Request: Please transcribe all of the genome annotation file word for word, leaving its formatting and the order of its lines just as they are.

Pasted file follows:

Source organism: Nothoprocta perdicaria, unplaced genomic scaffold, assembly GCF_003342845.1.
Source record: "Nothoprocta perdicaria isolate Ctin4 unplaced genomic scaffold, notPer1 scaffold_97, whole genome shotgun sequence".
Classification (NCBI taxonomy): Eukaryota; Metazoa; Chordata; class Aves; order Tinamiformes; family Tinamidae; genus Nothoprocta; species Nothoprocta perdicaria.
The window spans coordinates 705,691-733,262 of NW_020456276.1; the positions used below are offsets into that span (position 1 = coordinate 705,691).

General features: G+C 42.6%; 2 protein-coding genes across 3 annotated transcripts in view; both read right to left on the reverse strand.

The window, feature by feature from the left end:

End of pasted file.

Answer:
Source organism: Nothoprocta perdicaria, unplaced genomic scaffold, assembly GCF_003342845.1.
Source record: "Nothoprocta perdicaria isolate Ctin4 unplaced genomic scaffold, notPer1 scaffold_97, whole genome shotgun sequence".
Classification (NCBI taxonomy): Eukaryota; Metazoa; Chordata; class Aves; order Tinamiformes; family Tinamidae; genus Nothoprocta; species Nothoprocta perdicaria.
The window spans coordinates 705,691-733,262 of NW_020456276.1; the positions used below are offsets into that span (position 1 = coordinate 705,691).

General features: G+C 42.6%; 2 protein-coding genes across 3 annotated transcripts in view; both read right to left on the reverse strand.

The window, feature by feature from the left end: